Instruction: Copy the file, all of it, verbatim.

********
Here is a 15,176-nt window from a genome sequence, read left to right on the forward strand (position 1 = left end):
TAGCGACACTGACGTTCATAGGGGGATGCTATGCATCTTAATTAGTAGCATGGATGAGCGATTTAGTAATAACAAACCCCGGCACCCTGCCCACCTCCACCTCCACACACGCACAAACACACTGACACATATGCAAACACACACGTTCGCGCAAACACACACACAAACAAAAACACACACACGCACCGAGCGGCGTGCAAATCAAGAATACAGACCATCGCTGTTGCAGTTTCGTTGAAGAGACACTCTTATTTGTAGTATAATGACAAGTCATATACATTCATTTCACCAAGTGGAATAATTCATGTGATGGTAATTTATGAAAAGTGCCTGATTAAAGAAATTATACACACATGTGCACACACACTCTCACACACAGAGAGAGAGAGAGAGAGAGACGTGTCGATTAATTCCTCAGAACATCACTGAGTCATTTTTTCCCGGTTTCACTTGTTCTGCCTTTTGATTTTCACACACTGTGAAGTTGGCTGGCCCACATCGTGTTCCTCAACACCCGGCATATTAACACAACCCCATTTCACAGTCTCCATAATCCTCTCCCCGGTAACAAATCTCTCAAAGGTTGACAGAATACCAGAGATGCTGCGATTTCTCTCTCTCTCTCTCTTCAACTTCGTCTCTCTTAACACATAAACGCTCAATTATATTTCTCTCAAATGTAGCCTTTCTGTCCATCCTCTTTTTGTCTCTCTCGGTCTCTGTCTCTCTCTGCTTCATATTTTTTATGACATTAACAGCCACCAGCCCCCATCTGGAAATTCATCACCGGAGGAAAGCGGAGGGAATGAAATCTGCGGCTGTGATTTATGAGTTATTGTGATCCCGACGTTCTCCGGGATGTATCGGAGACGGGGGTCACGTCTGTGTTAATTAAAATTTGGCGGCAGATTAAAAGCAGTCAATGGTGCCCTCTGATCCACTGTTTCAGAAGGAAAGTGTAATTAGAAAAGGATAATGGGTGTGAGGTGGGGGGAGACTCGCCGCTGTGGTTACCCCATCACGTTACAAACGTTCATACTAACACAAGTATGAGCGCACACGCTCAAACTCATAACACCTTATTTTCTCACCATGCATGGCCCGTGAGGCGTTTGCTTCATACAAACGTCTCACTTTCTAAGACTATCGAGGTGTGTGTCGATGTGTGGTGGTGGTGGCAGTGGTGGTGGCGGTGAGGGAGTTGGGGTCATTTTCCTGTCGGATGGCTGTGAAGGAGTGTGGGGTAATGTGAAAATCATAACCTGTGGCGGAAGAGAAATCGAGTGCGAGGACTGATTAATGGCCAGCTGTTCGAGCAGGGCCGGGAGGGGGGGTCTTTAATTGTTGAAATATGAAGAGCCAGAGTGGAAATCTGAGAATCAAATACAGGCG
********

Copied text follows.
Here is a 15,176-nt window from a genome sequence, read left to right on the forward strand (position 1 = left end):
TAGCGACACTGACGTTCATAGGGGGATGCTATGCATCTTAATTAGTAGCATGGATGAGCGATTTAGTAATAACAAACCCCGGCACCCTGCCCACCTCCACCTCCACACACGCACAAACACACTGACACATATGCAAACACACACGTTCGCGCAAACACACACACAAACAAAAACACACACACGCACCGAGCGGCGTGCAAATCAAGAATACAGACCATCGCTGTTGCAGTTTCGTTGAAGAGACACTCTTATTTGTAGTATAATGACAAGTCATATACATTCATTTCACCAAGTGGAATAATTCATGTGATGGTAATTTATGAAAAGTGCCTGATTAAAGAAATTATACACACATGTGCACACACACTCTCACACACAGAGAGAGAGAGAGAGAGAGACGTGTCGATTAATTCCTCAGAACATCACTGAGTCATTTTTTCCCGGTTTCACTTGTTCTGCCTTTTGATTTTCACACACTGTGAAGTTGGCTGGCCCACATCGTGTTCCTCAACACCCGGCATATTAACACAACCCCATTTCACAGTCTCCATAATCCTCTCCCCGGTAACAAATCTCTCAAAGGTTGACAGAATACCAGAGATGCTGCGATTTCTCTCTCTCTCTCTCTTCAACTTCGTCTCTCTTAACACATAAACGCTCAATTATATTTCTCTCAAATGTAGCCTTTCTGTCCATCCTCTTTTTGTCTCTCTCGGTCTCTGTCTCTCTCTGCTTCATATTTTTTATGACATTAACAGCCACCAGCCCCCATCTGGAAATTCATCACCGGAGGAAAGCGGAGGGAATGAAATCTGCGGCTGTGATTTATGAGTTATTGTGATCCCGACGTTCTCCGGGATGTATCGGAGACGGGGGTCACGTCTGTGTTAATTAAAATTTGGCGGCAGATTAAAAGCAGTCAATGGTGCCCTCTGATCCACTGTTTCAGAAGGAAAGTGTAATTAGAAAAGGATAATGGGTGTGAGGTGGGGGGAGACTCGCCGCTGTGGTTACCCCATCACGTTACAAACGTTCATACTAACACAAGTATGAGCGCACACGCTCAAACTCATAACACCTTATTTTCTCACCATGCATGGCCCGTGAGGCGTTTGCTTCATACAAACGTCTCACTTTCTAAGACTATCGAGGTGTGTGTCGATGTGTGGTGGTGGTGGCAGTGGTGGTGGCGGTGAGGGAGTTGGGGTCATTTTCCTGTCGGATGGCTGTGAAGGAGTGTGGGGTAATGTGAAAATCATAACCTGTGGCGGAAGAGAAATCGAGTGCGAGGACTGATTAATGGCCAGCTGTTCGAGCAGGGCCGGGAGGGGGGGTCTTTAATTGTTGAAATATGAAGAGCCAGAGTGGAAATCTGAGAATCAAATACAGGCG